This is the third in a series of blog posts around Git and a new feature coming in version 72, Git Version Control. You can see the first post: What is Git? Last week we showed you the new Git Version Control interface. Keep watching for a new one every Wednesday!
If you follow our feature request site, you already know about our upcoming feature, Git Version Control. We’re designing it to make hosting repositories as easy for developers as a “Hello World!” script.
Alongside our feature, we’re also shipping a great application that’s developed by Git: Gitweb. It’s a fantastic tool for exploring your repositories from within a simple interface. (Remember, if you need help with some of the Git-specific terms in this post, check out Git’s gitglossary.)
What is Gitweb?
Gitweb makes finding information a whole lot easier than doing it on the command line. It’s comparable to some of the features included with paid Git hosting, without that pesky “paying for it” part.
Gitweb organizes your repository’s information into reports. Summary reports give you the high-level data. Detailed reports let you “drill down” into the specifics. When you navigate between commit-specific reports, Gitweb keeps everything within that context. You can also search within repository information and within the files themselves.
Gitweb may be especially helpful if you’re using our new feature to manage deliverable code. You could show changes, like website designs, to your clients without worrying about unwanted edits. All they’d need is access to a cPanel account.
Explore your repository
Gitweb’s simplest functionality allows you to browse your working tree. In oversimplified terms, the “working tree” is Git’s name for the file structure for a commit. The default shows you information from the HEAD commit, but you can also view previous versions. You can view this without Gitweb, but sometimes it’s more convenient to have it all at your fingertips.
Let’s say you want to check the contents of a file several commits ago. Without Gitweb, you’d check out that commit and then use a command-line text editor (or other tool). With Gitweb, you just locate the commit, view the working tree, and click on the file you want. Git and Gitweb call this a “blob,” but all you really need to know is that it’s the file contents.
Maybe just viewing a file as it was in a specific commit isn’t telling you everything you need to know. Maybe you need to evaluate line-by-line changes that came into the project recently. Maybe you need to figure out when something was added or deleted. You can view this from the command line, but it can be hard to work with. You’ll have to find what you need in a wall of not-so-pretty text, and digging deeper means running more commands.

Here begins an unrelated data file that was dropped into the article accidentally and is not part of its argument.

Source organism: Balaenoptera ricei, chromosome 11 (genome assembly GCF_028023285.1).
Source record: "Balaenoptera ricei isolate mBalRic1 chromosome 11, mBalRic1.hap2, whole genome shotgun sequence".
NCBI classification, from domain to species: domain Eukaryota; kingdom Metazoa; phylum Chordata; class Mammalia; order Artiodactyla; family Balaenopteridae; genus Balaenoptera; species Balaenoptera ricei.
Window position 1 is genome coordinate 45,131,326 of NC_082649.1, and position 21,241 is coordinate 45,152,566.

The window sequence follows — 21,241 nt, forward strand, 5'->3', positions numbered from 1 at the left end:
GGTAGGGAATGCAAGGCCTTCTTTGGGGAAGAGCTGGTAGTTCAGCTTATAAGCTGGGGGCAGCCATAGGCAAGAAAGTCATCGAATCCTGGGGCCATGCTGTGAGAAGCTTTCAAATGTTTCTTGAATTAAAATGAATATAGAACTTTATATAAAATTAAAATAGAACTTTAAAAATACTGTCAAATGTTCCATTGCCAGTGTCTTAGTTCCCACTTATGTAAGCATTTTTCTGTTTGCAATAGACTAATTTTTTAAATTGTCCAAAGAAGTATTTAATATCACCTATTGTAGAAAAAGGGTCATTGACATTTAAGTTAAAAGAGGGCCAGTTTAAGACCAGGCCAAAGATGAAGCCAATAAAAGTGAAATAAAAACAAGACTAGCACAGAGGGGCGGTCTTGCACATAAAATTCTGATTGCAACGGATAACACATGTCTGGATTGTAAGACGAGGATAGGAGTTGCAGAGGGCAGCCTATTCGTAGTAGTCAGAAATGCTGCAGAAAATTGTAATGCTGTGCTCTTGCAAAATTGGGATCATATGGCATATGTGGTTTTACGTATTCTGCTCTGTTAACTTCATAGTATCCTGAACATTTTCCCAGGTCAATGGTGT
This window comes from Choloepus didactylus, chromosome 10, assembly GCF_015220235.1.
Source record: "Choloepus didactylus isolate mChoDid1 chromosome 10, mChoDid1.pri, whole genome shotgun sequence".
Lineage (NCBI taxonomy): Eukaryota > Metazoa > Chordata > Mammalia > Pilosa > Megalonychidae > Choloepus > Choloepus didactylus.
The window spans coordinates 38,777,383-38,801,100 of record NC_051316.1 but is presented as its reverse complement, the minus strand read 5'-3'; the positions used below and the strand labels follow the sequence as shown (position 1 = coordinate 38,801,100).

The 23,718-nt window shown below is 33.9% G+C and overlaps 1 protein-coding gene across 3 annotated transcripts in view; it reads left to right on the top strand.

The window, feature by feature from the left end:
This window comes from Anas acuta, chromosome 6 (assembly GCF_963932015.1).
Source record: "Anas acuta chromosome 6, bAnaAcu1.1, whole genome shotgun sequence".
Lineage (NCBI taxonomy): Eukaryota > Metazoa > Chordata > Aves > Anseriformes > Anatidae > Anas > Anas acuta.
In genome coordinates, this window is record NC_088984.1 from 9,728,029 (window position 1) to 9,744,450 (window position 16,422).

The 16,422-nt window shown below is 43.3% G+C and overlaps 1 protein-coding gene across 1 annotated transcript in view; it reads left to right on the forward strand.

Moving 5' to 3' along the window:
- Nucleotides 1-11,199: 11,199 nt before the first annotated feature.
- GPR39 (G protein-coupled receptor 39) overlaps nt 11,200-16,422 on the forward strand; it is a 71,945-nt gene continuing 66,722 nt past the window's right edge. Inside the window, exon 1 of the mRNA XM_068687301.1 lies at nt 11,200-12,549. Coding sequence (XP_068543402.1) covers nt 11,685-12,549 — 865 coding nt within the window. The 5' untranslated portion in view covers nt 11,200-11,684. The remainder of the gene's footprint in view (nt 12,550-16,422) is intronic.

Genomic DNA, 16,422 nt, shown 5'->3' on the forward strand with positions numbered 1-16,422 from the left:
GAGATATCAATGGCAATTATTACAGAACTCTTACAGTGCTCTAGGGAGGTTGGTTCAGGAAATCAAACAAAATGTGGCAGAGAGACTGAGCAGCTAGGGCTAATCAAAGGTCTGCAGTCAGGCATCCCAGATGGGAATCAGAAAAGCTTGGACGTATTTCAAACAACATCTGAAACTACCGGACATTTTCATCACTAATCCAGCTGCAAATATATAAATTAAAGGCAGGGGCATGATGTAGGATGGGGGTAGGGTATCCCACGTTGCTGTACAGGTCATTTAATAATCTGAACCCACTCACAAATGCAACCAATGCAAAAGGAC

Gitweb lets you view a comparison of two commits (a “diff“) from a couple of different reports. When you’re tracking down changes, diffs are your best bet. You can view the diff for the entire working tree or just one file, and you can compare each commit against the HEAD commit or any other commit in the project.
You can even switch between report formats. View changes side-by-side or inline, whichever suits your mood.
Investigate your project’s history
Sometimes, a diff only leads to more questions. Gitweb gives you access to some of Git’s most powerful historical tools to help you answer those questions.
You can find reports for:
- The history of changes to individual files, so that you only have to sift through the relevant commits.
- The branch’s logs, so that you can quickly reference recent commits in both short and long formats.
- Each commit, so that you can view the commit message and other relevant information. That includes each commit’s author, so that you know who to blame.
If you don’t want to wait for our Git Version Control feature, you can use the default Gitweb interface with most existing repositories. Simply run
git instaweb and Gitweb will open in your browser. It won’t look quite like what you’re seeing here, though, We’ve done a little bit of customization.
If you already use Git, we hope that this feature will knock your socks off! If you don’t, we’re hoping we can help you start!
Want to be involved in the development process? Post your ideas, comments, and questions on the feature request.